Three weeks left in Senegal, which is terrifying and wonderful all at once. It’s put me in a weird place, because I have to deal in earnest with arrangements for the summer/rest of my life, and that’s always troublesome.
Also, over my lunch break, I launched a new business venture. (I also learned about setting a static homepage in WordPress! It was an exciting day.) I’m hoping to make some money by editing folks’ cover letters for them, so if that interests you/some recent college grad in your life, please get in touch. I work quickly, edit this particular kind of copy very well, and enjoy helping other people get really cool jobs. firstname.lastname@example.org
I’m not particularly interested in going into my conflicting emotions (they’re easy-enough to imagine–I will miss people here and yet I want to go home, which is the plight of everyone who has ever moved temporarily).
What I am interested in talking about is the obligation to feel.
Because here’s the deal–I am bad at feeling things appropriately. For example, dog food commercials, Spring Awakening, and particularly moving episodes of Doctor Who have all been known to make me weep. But things where I’m supposed to cry–graduations, weddings, camp endings–don’t move me in that way.
Particularly strong in my memory is the end of my six weeks at the Georgia Governor’s Honors Program, a state-sponsored summer camp for nerds. It was the best, and some of my dearest friends to this day came from that program.
But here’s the thing: the last night of the program, as everyone wandered around and signed t-shirts and hugged and felt with a capital F, I couldn’t cry. Everyone was crying. My best friend, who I have basically never seen cry since, broke down in an elevator. And I just couldn’t do it. I felt like I wasn’t the right amount of sad.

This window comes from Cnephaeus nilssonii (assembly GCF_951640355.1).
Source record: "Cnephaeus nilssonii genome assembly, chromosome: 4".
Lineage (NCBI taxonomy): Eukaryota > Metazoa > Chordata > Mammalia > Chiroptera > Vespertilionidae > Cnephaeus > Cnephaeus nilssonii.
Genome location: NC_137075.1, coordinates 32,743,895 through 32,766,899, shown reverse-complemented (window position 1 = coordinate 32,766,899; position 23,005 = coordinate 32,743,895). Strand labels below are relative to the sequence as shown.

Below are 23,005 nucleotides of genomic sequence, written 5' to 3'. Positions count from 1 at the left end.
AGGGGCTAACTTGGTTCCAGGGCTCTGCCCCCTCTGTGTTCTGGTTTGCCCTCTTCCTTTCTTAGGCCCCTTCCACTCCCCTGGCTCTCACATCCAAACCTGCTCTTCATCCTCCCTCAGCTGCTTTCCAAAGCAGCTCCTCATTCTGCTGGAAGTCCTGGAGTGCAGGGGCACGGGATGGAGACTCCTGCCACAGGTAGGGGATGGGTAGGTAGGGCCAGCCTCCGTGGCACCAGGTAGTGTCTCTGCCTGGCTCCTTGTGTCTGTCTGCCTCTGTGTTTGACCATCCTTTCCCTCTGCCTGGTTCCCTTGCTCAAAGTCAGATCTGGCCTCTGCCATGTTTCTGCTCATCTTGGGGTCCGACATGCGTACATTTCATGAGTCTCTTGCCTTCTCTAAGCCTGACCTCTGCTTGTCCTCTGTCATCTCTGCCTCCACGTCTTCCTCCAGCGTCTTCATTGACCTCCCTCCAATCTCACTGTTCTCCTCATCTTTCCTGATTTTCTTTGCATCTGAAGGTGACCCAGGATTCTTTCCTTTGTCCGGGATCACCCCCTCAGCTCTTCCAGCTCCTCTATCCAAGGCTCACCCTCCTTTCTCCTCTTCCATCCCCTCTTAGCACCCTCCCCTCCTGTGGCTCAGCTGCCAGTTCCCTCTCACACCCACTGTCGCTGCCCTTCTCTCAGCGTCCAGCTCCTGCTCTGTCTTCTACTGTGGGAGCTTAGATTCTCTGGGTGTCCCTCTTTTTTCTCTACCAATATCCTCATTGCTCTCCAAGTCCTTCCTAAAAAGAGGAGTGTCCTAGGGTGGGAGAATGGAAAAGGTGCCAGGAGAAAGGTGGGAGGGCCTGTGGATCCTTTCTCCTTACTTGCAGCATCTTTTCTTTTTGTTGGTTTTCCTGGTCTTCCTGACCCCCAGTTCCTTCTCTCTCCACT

And right now, I feel like Senegal is going to be nerd camp all over again.
It’s not that I’m not sad to leave–I will miss most of my host family, and I have made friends with folks who I will be legitimately sad to no longer have in my life. But y’all? Dakar is a hard place to live, particularly as a foreigner, and I am going to be pretty glad to be going back to the land of Mexican food and men who do not call me 20 times after following me home.*
So I don’t think I’ll cry when I’m leaving. And that kind of makes me feel guilty, like my not crying invalidates my time here. It feels like I didn’t engage enough, because (as I have written about before) the study abroad narrative is not one that allows for a diversity of feelings about the place you’re leaving, really. If you aren’t of the I Never Want to Leave school, you’re doing it wrong.
And when I get home? I still don’t know what I’ll tell the folks who didn’t read my blog during my time here–or even those who did. I feel some responsibility not to paint Senegal as a bad place (it’s not), but I feel like that in doing so, I have to hide portions of my own experience (which was frequently trying).
“Senegal was great!” doesn’t quite cover my actual experience. “Dakar is pretty bad, but there are some good things, and many of the people–including the Chadian immigrant who danced the running man with me–are lovely, though some–like the small children who pelted me with rocks while yelling racist slurs–are not. I wouldn’t recommend living there or being a tourist in Dakar, really, but please don’t write off the country on my behalf, it’s great! The birds near Sine Saloum are really pretty!” seems unwieldy.
And neither explains my conflicted feelings about crying.
* JK. We’re at 22. Yes, I will eventually learn to give a fake number.